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CNN on Moralistic Therapeutic Deism

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CNN online recently featured an article on Kenda Creasy Dean's new book Almost Christian: What the Faith of Our Teenagers is Telliing the American Church (Oxford University Press, 2010). Dean is a professor at Princeton Seminary who participated with Christian Smith and others in the National Study of Youth and Religion. The CNN article discusses the theme of Moralistic Therapeutic Deism, a phrase used liberally by WHI hosts for the past few years and coined by Christian Smith to describe the religious and spiritual lives of today's teenagers. Dean discusses this problem at length in her new book, and argues that teens have received this "fake" view of Christianity from their parents. She writes, "The problem does not seem to be that churches are teaching young people badly, but that we are doing an exceedingly good job of teaching youth what we really believe, namely, that Christianity is not a big deal, that God requires little, and the church is a helpful social institution filled with nice people…" She goes on to say that "if churches practice MTD in the name of Christianity, then getting teenagers to church more often is not the solution (conceivably it could make things worse). A more faithful church is the solution….Maybe the issue is simply that the emperor has no clothes."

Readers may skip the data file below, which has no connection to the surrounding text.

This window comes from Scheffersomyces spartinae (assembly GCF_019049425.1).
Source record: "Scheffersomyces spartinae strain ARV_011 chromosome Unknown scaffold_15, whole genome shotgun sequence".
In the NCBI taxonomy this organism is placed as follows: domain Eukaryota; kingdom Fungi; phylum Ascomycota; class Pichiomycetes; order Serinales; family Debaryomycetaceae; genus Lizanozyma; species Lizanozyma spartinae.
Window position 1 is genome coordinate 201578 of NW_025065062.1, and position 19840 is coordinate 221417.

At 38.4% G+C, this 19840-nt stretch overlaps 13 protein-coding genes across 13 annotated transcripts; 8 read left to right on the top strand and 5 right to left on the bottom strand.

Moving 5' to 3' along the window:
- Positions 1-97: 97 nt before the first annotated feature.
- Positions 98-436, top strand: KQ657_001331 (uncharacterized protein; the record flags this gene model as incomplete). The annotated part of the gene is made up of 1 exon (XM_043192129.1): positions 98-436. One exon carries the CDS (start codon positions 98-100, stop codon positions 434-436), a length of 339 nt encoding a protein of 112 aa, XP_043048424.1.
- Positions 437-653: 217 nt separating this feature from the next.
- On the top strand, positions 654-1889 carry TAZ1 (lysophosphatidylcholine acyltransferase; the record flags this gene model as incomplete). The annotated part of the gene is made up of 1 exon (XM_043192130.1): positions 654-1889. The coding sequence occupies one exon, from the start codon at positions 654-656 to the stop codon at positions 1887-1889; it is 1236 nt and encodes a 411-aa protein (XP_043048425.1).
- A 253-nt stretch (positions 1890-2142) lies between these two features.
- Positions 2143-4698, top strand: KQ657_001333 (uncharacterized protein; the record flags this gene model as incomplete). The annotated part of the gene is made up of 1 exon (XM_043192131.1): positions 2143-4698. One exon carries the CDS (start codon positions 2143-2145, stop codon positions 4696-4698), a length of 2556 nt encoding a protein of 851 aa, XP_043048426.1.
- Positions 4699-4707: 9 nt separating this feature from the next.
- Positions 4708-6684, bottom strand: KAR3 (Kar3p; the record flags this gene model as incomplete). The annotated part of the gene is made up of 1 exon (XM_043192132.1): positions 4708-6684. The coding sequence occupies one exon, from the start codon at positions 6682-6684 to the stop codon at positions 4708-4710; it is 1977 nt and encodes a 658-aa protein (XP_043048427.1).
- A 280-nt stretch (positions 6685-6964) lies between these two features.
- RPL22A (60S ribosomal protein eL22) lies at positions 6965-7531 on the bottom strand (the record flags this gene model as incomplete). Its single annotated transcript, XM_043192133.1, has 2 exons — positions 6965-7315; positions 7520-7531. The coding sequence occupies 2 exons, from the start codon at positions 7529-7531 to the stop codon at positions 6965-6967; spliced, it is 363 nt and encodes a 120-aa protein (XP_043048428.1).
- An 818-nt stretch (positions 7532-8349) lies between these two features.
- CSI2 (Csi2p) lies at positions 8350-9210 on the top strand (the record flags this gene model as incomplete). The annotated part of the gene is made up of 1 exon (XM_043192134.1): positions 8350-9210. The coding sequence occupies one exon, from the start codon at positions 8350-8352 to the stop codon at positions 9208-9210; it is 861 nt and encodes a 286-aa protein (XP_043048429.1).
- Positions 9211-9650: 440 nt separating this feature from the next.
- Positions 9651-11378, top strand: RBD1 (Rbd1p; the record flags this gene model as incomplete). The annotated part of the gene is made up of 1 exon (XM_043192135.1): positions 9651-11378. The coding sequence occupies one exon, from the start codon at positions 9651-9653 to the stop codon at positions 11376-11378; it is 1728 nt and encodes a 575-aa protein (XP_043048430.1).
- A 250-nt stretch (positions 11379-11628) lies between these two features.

Michael Horton recently interviewed Kenda Creasy Dean for the White Horse Inn, and that interview will air in early October.

Click Here for the CNN article titled, "More Teens Becoming Fake Christians."
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  • Guest - pb

    And on CNN yet...wonders never cease.

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  • Guest - Dan

    @Michael G.: Thanks a bunch for posting those links

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  • Guest - Ken Tauch

    The phrase "Moralistic Therapeutic Deism" is really something of a scam, if not simply illiterate, for it slaps the label, "Deism," on something that has nothing to do with true Deism, and is only connected to it by a contortion of language. Christian Smith says "In this sense, the Deism here is revised from its classical eighteenth century version by the Therapeutic qualifier, making the distant God selectively available for taking care of needs," which is kind of like saying that a living room is really a public swimming pool, revised just a teensy bit from its normal definition of being below ground level, outdoors, full of water, and able for people to swim in. The very definition of Deism is in the non-interfering nature of God, for the Deistic Creator did things right the first time out, and has no need for constant tinkering around with the defects of an incompetent Creation; and a God need not interfere all the time (as, indeed, the God of Bible is supposed not to) to fall into being a theistic God. It just has to interfere at all, that is by definition the difference between Deism and theism (and of all subsets of Deism like Pandeism, and subsets of theism like panentheism and polytheism). So why not call this theory what it is, "Moralistic Theism"?

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